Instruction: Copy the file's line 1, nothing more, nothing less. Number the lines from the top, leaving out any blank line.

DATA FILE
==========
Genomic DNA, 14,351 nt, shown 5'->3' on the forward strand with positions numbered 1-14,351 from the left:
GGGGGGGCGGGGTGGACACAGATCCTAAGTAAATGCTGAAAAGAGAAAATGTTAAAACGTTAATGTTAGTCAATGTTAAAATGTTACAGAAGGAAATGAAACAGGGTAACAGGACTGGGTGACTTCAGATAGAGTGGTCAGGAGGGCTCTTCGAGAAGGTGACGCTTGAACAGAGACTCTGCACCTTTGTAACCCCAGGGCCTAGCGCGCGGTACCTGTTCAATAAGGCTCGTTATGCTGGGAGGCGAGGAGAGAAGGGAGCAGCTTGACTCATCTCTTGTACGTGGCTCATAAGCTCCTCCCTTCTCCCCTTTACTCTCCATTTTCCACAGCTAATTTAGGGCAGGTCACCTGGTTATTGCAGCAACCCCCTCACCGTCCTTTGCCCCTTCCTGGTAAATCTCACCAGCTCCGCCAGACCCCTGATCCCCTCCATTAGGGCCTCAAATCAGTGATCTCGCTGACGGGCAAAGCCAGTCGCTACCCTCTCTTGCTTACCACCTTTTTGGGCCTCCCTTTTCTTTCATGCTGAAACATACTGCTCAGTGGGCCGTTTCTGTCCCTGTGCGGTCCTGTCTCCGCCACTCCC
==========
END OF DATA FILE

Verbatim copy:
Genomic DNA, 14,351 nt, shown 5'->3' on the forward strand with positions numbered 1-14,351 from the left: